The playful inquisitive Golden Retriever, “Avery” is one of the most loved team members at IU Health West.
By IU Health Senior Journalist T.J Banes, email@example.com
She waddles down the hallway like a fashion model strutting on the runway. She turns three in May and already this Golden Retriever exudes the confidence of a 30-year-old. At home, Avery is playful and inquisitive but when she is on duty at IU Health West, she is meek and loving.
“I love that dog. She makes me happy and reminds me of my big German shepherd,” said patient Margaret “Maggie” Raub. With a little coaxing by Raub, Avery climbs onto her hospital bed and relaxes like she’s in no hurry to leave.
For the past year, Avery has made regular hospital visits with her owner Lesley Lautenschlager, an occupational therapist at IU Health West.
“Goldens are such great therapy dogs because they are people oriented and are a mild, gentle breed,” says Lautenschlager who has been with IU Health for 15 years and has been an occupational therapist for 31 years.
Lautenschlager first introduced “Moose” to the hospital patients in 2004. He went on to become a companion dog to a young girl with cerebral palsy. Then came “Chama” who joined Lautenschlager for 10 years.
When Chama passed in 2016, Lautenschlager vowed she wouldn’t take on another dog. The loss was too hard. But a veterinary that works with the Indiana Canine Assistance Network (ICAN) introduced her to Avery, a cousin of Chama. It was love at first site.
And it’s easy to see why.
Avery is a natural at interacting with the patients and staff. She makes everyone feel comfortable and at home. When her volunteer handler Lee McKnight enters the room, Avery nudges her and rolls over for tummy rubs.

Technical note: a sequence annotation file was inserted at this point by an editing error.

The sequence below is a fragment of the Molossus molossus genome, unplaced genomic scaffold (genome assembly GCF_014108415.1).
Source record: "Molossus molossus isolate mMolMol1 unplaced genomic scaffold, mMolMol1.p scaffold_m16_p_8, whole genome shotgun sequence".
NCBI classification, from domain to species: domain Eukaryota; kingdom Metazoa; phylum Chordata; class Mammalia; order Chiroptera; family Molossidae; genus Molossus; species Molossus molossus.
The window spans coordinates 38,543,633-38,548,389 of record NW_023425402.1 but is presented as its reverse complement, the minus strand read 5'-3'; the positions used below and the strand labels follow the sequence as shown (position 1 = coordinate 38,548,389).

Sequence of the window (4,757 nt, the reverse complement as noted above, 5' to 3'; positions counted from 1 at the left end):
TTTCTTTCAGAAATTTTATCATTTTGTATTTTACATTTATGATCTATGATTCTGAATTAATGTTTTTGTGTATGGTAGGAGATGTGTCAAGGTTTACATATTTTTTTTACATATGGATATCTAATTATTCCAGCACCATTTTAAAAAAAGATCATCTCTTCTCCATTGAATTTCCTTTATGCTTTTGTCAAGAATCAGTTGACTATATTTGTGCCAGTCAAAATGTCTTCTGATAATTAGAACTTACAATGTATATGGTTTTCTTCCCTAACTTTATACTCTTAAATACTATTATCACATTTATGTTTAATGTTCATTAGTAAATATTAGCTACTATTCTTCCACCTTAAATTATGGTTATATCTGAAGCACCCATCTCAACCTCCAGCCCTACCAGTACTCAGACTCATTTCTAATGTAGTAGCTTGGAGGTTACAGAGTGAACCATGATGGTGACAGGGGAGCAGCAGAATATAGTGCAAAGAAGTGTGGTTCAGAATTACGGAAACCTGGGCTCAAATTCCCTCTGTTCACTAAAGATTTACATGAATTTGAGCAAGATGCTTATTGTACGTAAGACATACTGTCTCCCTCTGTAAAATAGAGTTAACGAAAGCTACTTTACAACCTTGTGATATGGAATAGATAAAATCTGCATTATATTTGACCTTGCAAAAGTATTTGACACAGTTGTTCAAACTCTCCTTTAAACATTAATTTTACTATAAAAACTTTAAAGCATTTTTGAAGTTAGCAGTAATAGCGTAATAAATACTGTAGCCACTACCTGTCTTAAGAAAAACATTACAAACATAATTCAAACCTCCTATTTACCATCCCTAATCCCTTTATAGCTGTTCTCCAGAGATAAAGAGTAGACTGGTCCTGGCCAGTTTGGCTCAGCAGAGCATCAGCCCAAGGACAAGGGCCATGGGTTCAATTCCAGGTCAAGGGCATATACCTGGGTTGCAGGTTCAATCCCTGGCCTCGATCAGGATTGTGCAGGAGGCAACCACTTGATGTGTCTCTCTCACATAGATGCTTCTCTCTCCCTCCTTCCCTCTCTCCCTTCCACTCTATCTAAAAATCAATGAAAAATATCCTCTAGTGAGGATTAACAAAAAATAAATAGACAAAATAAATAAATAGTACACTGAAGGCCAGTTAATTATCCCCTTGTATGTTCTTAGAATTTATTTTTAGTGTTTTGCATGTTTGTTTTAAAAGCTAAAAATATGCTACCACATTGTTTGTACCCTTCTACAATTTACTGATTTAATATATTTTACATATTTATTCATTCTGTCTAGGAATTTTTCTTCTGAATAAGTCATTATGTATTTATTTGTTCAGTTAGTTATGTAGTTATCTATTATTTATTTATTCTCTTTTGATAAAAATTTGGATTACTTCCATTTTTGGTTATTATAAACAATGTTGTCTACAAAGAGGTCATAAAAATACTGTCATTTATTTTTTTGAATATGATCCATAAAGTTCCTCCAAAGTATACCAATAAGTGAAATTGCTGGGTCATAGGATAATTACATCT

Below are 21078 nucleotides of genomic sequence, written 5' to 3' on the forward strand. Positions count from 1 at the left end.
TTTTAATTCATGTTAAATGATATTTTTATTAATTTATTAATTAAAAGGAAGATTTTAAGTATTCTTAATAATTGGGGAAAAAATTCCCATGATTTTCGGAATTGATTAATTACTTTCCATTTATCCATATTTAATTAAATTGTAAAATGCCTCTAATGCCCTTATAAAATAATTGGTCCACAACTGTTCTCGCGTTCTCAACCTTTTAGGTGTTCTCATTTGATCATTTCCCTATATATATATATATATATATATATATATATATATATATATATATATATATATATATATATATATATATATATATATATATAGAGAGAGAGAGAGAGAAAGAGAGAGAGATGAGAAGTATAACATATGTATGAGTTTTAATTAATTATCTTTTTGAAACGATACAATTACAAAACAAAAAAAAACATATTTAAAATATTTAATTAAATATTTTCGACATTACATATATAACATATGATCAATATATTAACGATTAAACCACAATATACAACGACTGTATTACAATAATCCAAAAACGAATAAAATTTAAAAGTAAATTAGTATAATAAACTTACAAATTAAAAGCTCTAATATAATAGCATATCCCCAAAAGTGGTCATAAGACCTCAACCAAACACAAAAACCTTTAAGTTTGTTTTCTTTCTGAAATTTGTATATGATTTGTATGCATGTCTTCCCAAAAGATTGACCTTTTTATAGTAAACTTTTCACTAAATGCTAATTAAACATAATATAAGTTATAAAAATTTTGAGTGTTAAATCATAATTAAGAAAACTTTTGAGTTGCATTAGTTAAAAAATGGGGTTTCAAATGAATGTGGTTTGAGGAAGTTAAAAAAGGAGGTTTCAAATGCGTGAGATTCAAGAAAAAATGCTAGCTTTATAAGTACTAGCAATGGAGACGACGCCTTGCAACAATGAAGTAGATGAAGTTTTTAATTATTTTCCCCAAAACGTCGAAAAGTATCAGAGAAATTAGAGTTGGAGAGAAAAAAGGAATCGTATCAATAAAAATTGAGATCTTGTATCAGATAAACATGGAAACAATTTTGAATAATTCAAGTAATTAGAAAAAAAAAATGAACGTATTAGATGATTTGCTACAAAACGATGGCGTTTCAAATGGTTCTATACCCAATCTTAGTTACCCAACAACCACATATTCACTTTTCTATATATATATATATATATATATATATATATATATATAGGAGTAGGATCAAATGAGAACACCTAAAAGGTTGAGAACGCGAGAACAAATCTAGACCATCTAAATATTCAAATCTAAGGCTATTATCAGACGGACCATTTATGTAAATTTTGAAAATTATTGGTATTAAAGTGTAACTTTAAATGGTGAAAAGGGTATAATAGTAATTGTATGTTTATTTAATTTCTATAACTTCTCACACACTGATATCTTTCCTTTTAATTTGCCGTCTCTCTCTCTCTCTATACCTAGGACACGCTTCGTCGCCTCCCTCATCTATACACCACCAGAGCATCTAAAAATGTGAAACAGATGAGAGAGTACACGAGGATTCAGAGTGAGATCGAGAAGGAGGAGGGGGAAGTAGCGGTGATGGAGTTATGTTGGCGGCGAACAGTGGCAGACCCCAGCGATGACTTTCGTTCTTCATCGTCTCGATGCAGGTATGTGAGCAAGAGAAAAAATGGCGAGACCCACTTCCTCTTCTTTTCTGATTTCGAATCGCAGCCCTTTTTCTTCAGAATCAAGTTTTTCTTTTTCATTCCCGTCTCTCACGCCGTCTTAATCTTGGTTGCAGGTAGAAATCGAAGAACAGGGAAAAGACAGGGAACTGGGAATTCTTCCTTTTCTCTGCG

“Patients just smile, lighten up and lose focus on themselves even momentarily,” said Lautenschlager.
Married 26 years to John Lautenschlager, a physical therapist, the couple has three children, Riley, 20, who is studying pre-veterinary science at Purdue, Jacob, a pre- med student at IU, and Dan, 23, an exercise science major at IUPUI.
It wasn’t always a Golden-haired dog that captured Lautenschlager’s attention.
In her youth, Lautenschlager was an active 4-H member who showed sheep, cattle and pigs. She had an early love of horses and began riding when she was in college.
“I think I came out of the womb loving horses,” said Lautenschlager. “My parents thought I’d grow out of it but it never happened.” Her daughter followed in her footsteps participating in 4-H and after her first year of showing dogs, Riley Lautenschlager decided she wanted to do more. She went on to become a nationally ranked junior handler – qualified for the prestigious Westminster Dog Show, and was a finalist at the Eukanuba National Championship.
“If you go to dog shows there are a lot of horse people and if you go to horse shows there are a lot of dog people,” said Lautenschlager. “The people are similar. Horse people are usually dog people.”
So she switched gears and along came her first Golden. At home, Avery hangs out with two Australian Shepherds – national show dogs.
With a canine good citizen certificate, Avery is trained to offer comfort but she also helps Lautenschlager with occupational therapy.
“I’ve used her to help patients with grooming. I had a patient who was blind and loved to brush her. It helped with hand mobility and range of motion,” said Lautenschlager. Some patients like to walk Avery. It gives them more purpose to their activity, said Lautenschlager.
And some patients like Margaret Raub just feel more at home in Avery’s presence.
“If she could stay on my bed all day, I wouldn’t mind being in the hospital so much,” said Raub.